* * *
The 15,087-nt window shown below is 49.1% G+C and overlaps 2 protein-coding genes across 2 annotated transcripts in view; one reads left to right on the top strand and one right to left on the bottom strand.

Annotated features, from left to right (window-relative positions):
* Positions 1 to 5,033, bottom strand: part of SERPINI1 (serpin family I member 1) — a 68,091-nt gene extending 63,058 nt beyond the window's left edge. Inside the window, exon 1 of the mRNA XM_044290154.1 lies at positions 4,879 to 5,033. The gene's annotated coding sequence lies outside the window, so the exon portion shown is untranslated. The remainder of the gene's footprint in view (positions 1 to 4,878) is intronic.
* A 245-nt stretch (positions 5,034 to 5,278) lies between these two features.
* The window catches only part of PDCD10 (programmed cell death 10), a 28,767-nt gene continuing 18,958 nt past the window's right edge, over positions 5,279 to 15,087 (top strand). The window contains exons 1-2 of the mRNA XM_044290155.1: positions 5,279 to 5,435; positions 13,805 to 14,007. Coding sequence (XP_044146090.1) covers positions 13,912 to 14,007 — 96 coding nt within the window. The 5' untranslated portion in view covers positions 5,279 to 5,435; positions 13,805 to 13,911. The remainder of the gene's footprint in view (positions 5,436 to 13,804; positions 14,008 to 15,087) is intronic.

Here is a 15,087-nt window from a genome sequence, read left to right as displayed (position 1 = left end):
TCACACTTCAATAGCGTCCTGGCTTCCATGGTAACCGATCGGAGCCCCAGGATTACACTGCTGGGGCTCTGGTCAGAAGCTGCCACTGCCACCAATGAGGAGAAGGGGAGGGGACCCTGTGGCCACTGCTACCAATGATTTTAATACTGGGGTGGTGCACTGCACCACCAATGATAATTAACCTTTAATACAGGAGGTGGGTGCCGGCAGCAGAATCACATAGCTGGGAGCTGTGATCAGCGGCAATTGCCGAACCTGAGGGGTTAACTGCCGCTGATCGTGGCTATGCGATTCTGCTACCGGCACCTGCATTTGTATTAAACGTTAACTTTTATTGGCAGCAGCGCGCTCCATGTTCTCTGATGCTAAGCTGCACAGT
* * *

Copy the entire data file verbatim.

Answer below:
The 15,087-nt window shown below is 49.1% G+C and overlaps 2 protein-coding genes across 2 annotated transcripts in view; one reads left to right on the top strand and one right to left on the bottom strand.

Annotated features, from left to right (window-relative positions):
* Positions 1 to 5,033, bottom strand: part of SERPINI1 (serpin family I member 1) — a 68,091-nt gene extending 63,058 nt beyond the window's left edge. Inside the window, exon 1 of the mRNA XM_044290154.1 lies at positions 4,879 to 5,033. The gene's annotated coding sequence lies outside the window, so the exon portion shown is untranslated. The remainder of the gene's footprint in view (positions 1 to 4,878) is intronic.
* A 245-nt stretch (positions 5,034 to 5,278) lies between these two features.
* The window catches only part of PDCD10 (programmed cell death 10), a 28,767-nt gene continuing 18,958 nt past the window's right edge, over positions 5,279 to 15,087 (top strand). The window contains exons 1-2 of the mRNA XM_044290155.1: positions 5,279 to 5,435; positions 13,805 to 14,007. Coding sequence (XP_044146090.1) covers positions 13,912 to 14,007 — 96 coding nt within the window. The 5' untranslated portion in view covers positions 5,279 to 5,435; positions 13,805 to 13,911. The remainder of the gene's footprint in view (positions 5,436 to 13,804; positions 14,008 to 15,087) is intronic.

Here is a 15,087-nt window from a genome sequence, read left to right as displayed (position 1 = left end):
TCACACTTCAATAGCGTCCTGGCTTCCATGGTAACCGATCGGAGCCCCAGGATTACACTGCTGGGGCTCTGGTCAGAAGCTGCCACTGCCACCAATGAGGAGAAGGGGAGGGGACCCTGTGGCCACTGCTACCAATGATTTTAATACTGGGGTGGTGCACTGCACCACCAATGATAATTAACCTTTAATACAGGAGGTGGGTGCCGGCAGCAGAATCACATAGCTGGGAGCTGTGATCAGCGGCAATTGCCGAACCTGAGGGGTTAACTGCCGCTGATCGTGGCTATGCGATTCTGCTACCGGCACCTGCATTTGTATTAAACGTTAACTTTTATTGGCAGCAGCGCGCTCCATGTTCTCTGATGCTAAGCTGCACAGT